An all-American story starring an immigrant
Breakthroughs are rare at the state Capitol.
One occurred in 1922, the midst of Prohibition. Democrats won their first majority in the New Mexico House of Representatives that year. Republicans were in charge throughout the first decade of statehood.
Rep. DeLoma Scott cracked another ceiling in 1966. Scott, D-Alamogordo, won election to the House and became the only woman in the chamber for the next two years. Sixty-nine men and Scott decided on legislation.
Women picked up four seats in the House in this year’s election. It will have 31 women and 39 men in January, a landmark that’s more representative of the overall population.
One man who will take his seat in the House next year also accounts for a breakthrough in this era of President Donald Trump.
Rep.-elect Abbas Akhil is a Muslim and a naturalized citizen.
Akhil, D-Albuquerque, upset Republican Rep. Jim Dines in last month’s election. Their race is headed to an automatic recount, but Akhil’s lead of 115 votes appears safe. Typically, no more than a handful of votes changes in recounts for state legislative seats.
Dines was a one-of-a-kind New Mexico legislator because he refused to take dinners, drinks or gifts from lobbyists and advocacy groups. He paid his own way for everything.
Akhil will stand out from the crowd, too.
“I’m unique because of my engineering skills. And I’m an immigrant. We have as much of a contribution to make as anybody else,” he said in an interview.
Raised in central India, Akhil arrived in America in 1972. He enrolled at New Mexico State University and graduated with a master’s degree in industrial engineering in 1975. Job opportunities were available to him on the West Coast and in Texas, but he decided to make New Mexico his home.
Now, at age 70, retired from Sandia National Laboratories, he is a rookie politician off to an auspicious start. Few expected him to defeat Dines, a cool-headed lawyer who had worked diligently in his two terms in the House, notably to create a state ethics commission.
Akhil is moved that someone who immigrated to America, and is part of a group that has been attacked by the president himself, could win elective office.
“It is a testament to the greatness of our system,” he said. “That doesn’t happen in too many countries.”
He also credited his victory to the blue wave that swept the state and to a campaign team that he described as relentless.
Democrats won every statewide office in the general election. And they took away nine seats in the state House of Representatives that Republicans had held.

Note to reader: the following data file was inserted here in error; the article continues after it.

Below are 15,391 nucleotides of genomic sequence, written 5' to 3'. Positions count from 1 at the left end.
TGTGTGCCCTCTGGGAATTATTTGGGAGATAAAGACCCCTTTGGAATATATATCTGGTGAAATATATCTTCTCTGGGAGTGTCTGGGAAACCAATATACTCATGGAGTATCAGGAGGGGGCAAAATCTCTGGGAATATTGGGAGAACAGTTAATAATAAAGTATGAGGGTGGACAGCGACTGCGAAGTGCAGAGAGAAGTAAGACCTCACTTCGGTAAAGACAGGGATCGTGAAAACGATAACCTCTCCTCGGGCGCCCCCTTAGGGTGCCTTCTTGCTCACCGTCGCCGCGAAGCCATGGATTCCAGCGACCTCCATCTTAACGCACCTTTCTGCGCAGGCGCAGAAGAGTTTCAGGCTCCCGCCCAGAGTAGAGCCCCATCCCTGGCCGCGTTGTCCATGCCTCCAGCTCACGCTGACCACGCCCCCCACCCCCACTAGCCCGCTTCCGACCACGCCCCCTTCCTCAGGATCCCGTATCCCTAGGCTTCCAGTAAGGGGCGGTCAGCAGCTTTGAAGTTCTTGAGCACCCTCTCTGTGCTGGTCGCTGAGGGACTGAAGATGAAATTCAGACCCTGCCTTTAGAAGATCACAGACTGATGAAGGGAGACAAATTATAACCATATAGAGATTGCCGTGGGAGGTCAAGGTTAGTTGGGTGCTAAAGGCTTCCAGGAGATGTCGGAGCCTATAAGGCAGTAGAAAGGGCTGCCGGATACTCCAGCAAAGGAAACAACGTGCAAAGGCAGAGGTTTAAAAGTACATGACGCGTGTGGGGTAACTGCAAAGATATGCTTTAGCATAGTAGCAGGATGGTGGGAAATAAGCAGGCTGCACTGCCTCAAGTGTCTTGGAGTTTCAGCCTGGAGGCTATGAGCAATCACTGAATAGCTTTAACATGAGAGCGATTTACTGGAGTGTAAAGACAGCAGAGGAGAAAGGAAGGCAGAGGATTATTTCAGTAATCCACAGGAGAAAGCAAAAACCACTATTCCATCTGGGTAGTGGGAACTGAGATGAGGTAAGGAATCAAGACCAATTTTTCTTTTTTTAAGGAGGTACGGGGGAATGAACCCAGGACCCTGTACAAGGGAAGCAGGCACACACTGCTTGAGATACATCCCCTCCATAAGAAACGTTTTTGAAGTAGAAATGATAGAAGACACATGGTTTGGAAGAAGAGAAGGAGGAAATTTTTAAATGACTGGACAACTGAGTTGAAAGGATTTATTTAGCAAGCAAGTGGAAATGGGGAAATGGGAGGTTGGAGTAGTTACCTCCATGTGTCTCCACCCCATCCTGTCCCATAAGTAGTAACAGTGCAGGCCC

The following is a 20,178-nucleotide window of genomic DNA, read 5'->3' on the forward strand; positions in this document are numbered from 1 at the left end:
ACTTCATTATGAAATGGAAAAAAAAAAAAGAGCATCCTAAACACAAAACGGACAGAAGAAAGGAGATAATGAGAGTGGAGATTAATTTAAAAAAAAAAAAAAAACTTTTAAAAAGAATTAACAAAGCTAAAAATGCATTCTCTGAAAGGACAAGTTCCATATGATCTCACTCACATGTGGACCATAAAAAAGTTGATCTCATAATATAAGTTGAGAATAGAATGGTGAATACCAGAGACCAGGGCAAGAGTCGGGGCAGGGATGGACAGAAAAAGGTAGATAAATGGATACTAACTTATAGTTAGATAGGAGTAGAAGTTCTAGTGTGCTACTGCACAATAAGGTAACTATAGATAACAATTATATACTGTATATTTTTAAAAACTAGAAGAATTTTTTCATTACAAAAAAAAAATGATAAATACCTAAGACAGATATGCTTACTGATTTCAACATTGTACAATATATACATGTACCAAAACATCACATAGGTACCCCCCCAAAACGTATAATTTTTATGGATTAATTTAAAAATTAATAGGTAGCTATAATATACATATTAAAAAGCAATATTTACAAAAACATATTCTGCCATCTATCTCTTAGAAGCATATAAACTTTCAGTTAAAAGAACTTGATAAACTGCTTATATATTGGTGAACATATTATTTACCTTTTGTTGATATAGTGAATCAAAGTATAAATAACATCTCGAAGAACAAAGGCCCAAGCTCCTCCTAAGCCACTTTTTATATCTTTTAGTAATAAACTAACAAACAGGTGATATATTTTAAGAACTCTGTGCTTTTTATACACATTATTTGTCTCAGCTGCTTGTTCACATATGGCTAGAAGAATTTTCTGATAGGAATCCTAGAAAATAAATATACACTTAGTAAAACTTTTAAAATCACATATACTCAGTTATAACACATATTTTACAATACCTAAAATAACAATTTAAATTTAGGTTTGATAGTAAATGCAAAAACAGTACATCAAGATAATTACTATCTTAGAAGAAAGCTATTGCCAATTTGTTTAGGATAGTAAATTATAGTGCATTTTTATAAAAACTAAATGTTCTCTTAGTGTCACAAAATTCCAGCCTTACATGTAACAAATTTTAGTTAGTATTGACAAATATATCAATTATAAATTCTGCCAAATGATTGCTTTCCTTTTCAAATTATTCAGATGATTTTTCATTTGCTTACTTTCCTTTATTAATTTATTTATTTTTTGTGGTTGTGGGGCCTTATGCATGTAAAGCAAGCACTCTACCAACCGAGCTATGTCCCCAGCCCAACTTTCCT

Akhil didn’t think about his chances of unseating Dines. His campaign team told him to ignore polls and past voting patterns in their race in House District 20, which he calls the east gateway of Albuquerque.
“They devised the campaign strategy. My only job every day was to get out and knock on doors. It was the most enjoyable part of my campaign,” Akhil said.
A natural politician, he had no trouble connecting with voters. Akhil said this was especially true in lower-income neighborhoods, where the story of a naturalized citizen who built a successful career inspired people.
“My district has the entire spectrum of people. The foothills have million-dollar mansions. But I really got a lot of my support from the poorer areas.”
Akhil said too many in New Mexico focus on what’s wrong rather than on the state’s resources and potential.
“I don’t think we are a poor state,” he said. “We have some challenges. But if you say we are poor, again and again, it breeds a negative mindset.”
He just went through freshman orientation at the Capitol. He hopes to serve on the Energy, Environment and Natural Resources Committee, a natural fit for his background.
He also is weighing what legislation he should sponsor. All those conversations on porches have led him to some early ideas.
He might propose bills aimed at expanding renewable energy and reducing crime.
“Crime is a big problem in Albuquerque and in my district,” he said.
The legislative session starts Jan. 15 and runs for 60 days. Anyone who has been through it has warned Akhil of grinding hours. Days that start with breakfast meetings might not end until past midnight.
He is undaunted. His daughter, Amina, a clinical pharmacist, lives in Santa Fe. Akhil will stay at her home on the longest days, avoiding a commute home and staying fresh for the next round of legislating.
He and his wife, Habiba, have another son in Texas. Their third child, a son, died in a motorcycle wreck.
Akhil said he has not spoken to Dines, given that their race is still in the process of a recount. He hopes they can talk once the final vote totals are posted.
Otherwise, Akhil, an immigrant with an all-American story, is ready to go to work.
Some 46 years after arriving in New Mexico as a stranger, he is about to become a representative of the people.
Ringside Seat is an opinion column about people, politics and news. Contact Milan Simonich at firstname.lastname@example.org or 505-986-3080.